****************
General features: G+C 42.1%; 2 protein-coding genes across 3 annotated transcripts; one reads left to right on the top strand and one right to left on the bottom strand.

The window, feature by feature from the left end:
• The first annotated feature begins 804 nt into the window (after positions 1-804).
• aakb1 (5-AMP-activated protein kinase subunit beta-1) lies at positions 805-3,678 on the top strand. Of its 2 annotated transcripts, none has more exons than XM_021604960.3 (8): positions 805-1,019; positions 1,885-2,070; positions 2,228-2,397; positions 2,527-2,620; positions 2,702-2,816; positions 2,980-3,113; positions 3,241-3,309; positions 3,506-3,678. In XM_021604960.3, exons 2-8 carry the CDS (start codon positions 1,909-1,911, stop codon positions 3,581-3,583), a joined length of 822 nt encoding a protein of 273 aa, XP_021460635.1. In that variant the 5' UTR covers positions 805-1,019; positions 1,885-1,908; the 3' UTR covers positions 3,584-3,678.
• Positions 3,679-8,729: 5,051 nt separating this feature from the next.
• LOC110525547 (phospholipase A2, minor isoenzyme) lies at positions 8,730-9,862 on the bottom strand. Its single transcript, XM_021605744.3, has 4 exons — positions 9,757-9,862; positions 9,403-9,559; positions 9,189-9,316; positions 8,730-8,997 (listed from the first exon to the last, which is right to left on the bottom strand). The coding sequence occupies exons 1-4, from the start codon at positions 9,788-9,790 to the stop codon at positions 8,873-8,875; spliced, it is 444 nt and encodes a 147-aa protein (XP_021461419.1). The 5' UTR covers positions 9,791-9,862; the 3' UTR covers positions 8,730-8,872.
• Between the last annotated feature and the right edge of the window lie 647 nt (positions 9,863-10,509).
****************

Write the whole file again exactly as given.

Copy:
General features: G+C 42.1%; 2 protein-coding genes across 3 annotated transcripts; one reads left to right on the top strand and one right to left on the bottom strand.

The window, feature by feature from the left end:
• The first annotated feature begins 804 nt into the window (after positions 1-804).
• aakb1 (5-AMP-activated protein kinase subunit beta-1) lies at positions 805-3,678 on the top strand. Of its 2 annotated transcripts, none has more exons than XM_021604960.3 (8): positions 805-1,019; positions 1,885-2,070; positions 2,228-2,397; positions 2,527-2,620; positions 2,702-2,816; positions 2,980-3,113; positions 3,241-3,309; positions 3,506-3,678. In XM_021604960.3, exons 2-8 carry the CDS (start codon positions 1,909-1,911, stop codon positions 3,581-3,583), a joined length of 822 nt encoding a protein of 273 aa, XP_021460635.1. In that variant the 5' UTR covers positions 805-1,019; positions 1,885-1,908; the 3' UTR covers positions 3,584-3,678.
• Positions 3,679-8,729: 5,051 nt separating this feature from the next.
• LOC110525547 (phospholipase A2, minor isoenzyme) lies at positions 8,730-9,862 on the bottom strand. Its single transcript, XM_021605744.3, has 4 exons — positions 9,757-9,862; positions 9,403-9,559; positions 9,189-9,316; positions 8,730-8,997 (listed from the first exon to the last, which is right to left on the bottom strand). The coding sequence occupies exons 1-4, from the start codon at positions 9,788-9,790 to the stop codon at positions 8,873-8,875; spliced, it is 444 nt and encodes a 147-aa protein (XP_021461419.1). The 5' UTR covers positions 9,791-9,862; the 3' UTR covers positions 8,730-8,872.
• Between the last annotated feature and the right edge of the window lie 647 nt (positions 9,863-10,509).